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Open Rotor Engines Advanced Technologies II

Final Report Summary - OREAT II (Open Rotor Engines Advanced Technologies II)

Executive Summary:
Environmental considerations defined by Clean Sky objectives such as reduced aviation carbon footprint, reduction of nitrogen emissions and noise, demand significant fuel burn reduction over current state of the art aviation propulsion systems. An Open Rotor propulsion system has higher propulsive efficiency than the current technology by virtue of its much higher By-Pass Ratio (BPR), a major contributor in achieving significant fuel burn savings. In order to maintain each propeller in a contra-rotating propeller at its correct and efficient operating point, its blade pitch must be controlled to absorb the supplied power and achieve the required rotational speed. The most effective systems in use today have independent hydraulically actuated pitch-change mechanisms (PCM) driven by a single turbo-propeller engine through a differential epicyclical gearbox. A Counter Rotating Open Rotor (CROR) in a Pusher configuration, such as the SAGE2, adds additional elements of technical difficulty i.e. blades that are situated at large diameters, severe thermal conditions and extreme loads. A novel pitch control mechanism is required for actuation and control of the blade pitch of an Open Rotor engine. Furthermore, robust and accurate PCM control system is crucial for exact control of the blade pitch and thus for frictionless operation of CROR engine. This project was aimed to address PCM technology maturation and development challenges required for reliable Pitch Change Mechanism operation in SAGE2 Counter Rotating Open Rotor engine.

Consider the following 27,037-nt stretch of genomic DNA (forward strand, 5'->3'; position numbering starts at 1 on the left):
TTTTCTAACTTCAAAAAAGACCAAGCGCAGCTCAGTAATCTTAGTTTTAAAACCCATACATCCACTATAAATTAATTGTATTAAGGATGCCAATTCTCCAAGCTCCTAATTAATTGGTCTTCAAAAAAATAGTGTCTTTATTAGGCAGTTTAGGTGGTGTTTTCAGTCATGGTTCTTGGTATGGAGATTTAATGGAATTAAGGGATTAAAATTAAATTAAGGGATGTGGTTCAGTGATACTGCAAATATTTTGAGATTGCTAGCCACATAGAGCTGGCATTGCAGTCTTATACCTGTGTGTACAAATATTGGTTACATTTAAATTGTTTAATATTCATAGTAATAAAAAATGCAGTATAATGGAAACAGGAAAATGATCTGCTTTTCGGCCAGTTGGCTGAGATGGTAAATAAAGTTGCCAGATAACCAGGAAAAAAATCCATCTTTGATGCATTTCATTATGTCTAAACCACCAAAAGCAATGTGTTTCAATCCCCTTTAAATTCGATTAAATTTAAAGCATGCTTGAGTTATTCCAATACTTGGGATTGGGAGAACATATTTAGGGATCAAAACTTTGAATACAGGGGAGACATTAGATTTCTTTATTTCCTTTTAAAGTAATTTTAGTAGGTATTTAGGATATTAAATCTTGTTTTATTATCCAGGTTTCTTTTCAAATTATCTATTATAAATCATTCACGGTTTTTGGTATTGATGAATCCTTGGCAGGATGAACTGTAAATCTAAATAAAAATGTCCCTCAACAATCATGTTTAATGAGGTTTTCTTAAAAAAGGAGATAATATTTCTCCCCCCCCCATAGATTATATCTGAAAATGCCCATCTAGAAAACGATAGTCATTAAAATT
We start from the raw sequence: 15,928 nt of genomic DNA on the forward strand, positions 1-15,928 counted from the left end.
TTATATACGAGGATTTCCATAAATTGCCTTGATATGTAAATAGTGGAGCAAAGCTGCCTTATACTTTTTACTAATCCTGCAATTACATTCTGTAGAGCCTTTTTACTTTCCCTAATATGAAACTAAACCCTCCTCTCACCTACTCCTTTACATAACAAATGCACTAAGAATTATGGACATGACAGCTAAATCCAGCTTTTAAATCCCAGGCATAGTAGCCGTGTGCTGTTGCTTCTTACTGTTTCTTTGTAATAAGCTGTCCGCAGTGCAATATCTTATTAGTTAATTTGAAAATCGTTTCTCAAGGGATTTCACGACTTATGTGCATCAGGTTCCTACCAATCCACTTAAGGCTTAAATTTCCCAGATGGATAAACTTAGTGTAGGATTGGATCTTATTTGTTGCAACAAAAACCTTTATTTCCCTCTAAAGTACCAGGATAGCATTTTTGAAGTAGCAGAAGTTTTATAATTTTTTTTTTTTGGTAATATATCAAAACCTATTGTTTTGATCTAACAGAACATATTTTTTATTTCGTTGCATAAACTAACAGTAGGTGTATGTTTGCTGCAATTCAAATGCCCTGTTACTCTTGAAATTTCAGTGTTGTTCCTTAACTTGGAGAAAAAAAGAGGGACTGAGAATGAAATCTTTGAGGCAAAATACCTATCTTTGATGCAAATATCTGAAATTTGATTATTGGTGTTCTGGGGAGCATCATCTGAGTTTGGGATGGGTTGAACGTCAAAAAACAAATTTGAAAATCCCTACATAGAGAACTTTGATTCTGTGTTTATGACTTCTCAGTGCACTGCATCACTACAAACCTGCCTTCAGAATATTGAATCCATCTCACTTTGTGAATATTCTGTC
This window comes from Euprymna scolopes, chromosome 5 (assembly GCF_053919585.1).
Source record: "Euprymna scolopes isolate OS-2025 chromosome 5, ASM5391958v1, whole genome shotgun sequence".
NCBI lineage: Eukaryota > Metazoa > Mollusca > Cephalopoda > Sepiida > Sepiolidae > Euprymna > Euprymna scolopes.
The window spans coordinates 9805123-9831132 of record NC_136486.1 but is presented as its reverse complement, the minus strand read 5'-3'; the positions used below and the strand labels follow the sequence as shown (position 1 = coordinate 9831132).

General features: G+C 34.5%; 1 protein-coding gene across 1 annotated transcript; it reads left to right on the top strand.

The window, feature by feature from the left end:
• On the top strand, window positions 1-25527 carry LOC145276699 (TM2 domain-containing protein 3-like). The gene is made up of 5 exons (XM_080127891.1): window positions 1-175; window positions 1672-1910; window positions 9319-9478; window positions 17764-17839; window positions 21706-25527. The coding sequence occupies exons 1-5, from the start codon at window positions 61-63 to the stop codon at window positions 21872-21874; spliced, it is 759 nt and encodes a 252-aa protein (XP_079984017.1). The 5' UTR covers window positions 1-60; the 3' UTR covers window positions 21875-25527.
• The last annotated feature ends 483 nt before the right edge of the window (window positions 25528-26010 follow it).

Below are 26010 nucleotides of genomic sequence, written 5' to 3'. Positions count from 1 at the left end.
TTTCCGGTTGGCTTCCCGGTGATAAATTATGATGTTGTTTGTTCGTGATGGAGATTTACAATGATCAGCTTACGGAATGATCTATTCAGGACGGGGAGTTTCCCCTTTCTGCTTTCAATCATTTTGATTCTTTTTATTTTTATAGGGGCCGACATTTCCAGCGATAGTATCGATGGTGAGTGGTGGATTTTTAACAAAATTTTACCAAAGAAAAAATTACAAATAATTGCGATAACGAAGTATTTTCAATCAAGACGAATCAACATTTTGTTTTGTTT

Two main deliverables were foreseen as part of this program:
1. A preliminary design of the forward and aft pitch change mechanisms for the SAGE2 Open Rotor
2. A pitch change mechanism architecture with a Technology Readiness Level of 5
Both of these objectives were successfully met within this program. The first was through the delivery of both 3D models and successful completion of Preliminary Design Reviews for both FWD and AFT PCMs with the Topic Leader. The novel designs were able to meet all of the difficult integrational and functional requirements.
The second, and much more involved subject, was to ensure that the main PCM architecture was verified in a laboratory environment. In support of this point, a new test facility was developed to perform full scale system integration testing of a PCM. The testing was successfully carried out with the Topic Leader in the first quarter of 2016. The testing was broken down into two main areas; verification of PCM characteristics and endurance testing. Several key conclusions were made regarding the PCM as part of this testing:
• on the whole modelling of PCM characteristics was validated
• the PCM architecture did not undergo any unforeseen failure or wear as a result of the test campaign
• several novel solutions (lubrication and kinematics) worked successfully
The overall conclusion is that the PCM architecture that was tested as part of the OREAT II project could be used for the SAGE2 GTD testing.

Project Context and Objectives:
3.2 Summary description of project context and objectives
The OREAT II (Open Rotor Engines Advanced Technologies) program, a follow-up to OREAT I, whose main goal was to mature Open Rotor PCM concepts, defined in the latter. The OREAT Consortium was made up of three different partners; General Electric Company Polska (GECP), General Electric Aviation Systems (GEAS) and the Institute of Aviation in Warsaw (WIA). The project started in December 2011 and lasted 52 months, finishing in March of 2016.

3.2.1 Background

Open Rotor blade pitch change mechanisms add a great deal of unavoidable dynamic mechanical complexity to aircraft propulsion systems, particularly with pusher-configuration engines. It will be one of the greatest challenges to the eventual introduction of the undoubted open rotor efficiency benefits into commercial aviation to overcome the unreliability burden that comes with this complexity, particularly in the especially difficult environment of the pusher configuration.
During the OREAT I Program, several Key Technologies were identified for comprehensive testing to assess and improve their reliability and durability in the PCM and Open Rotor environment.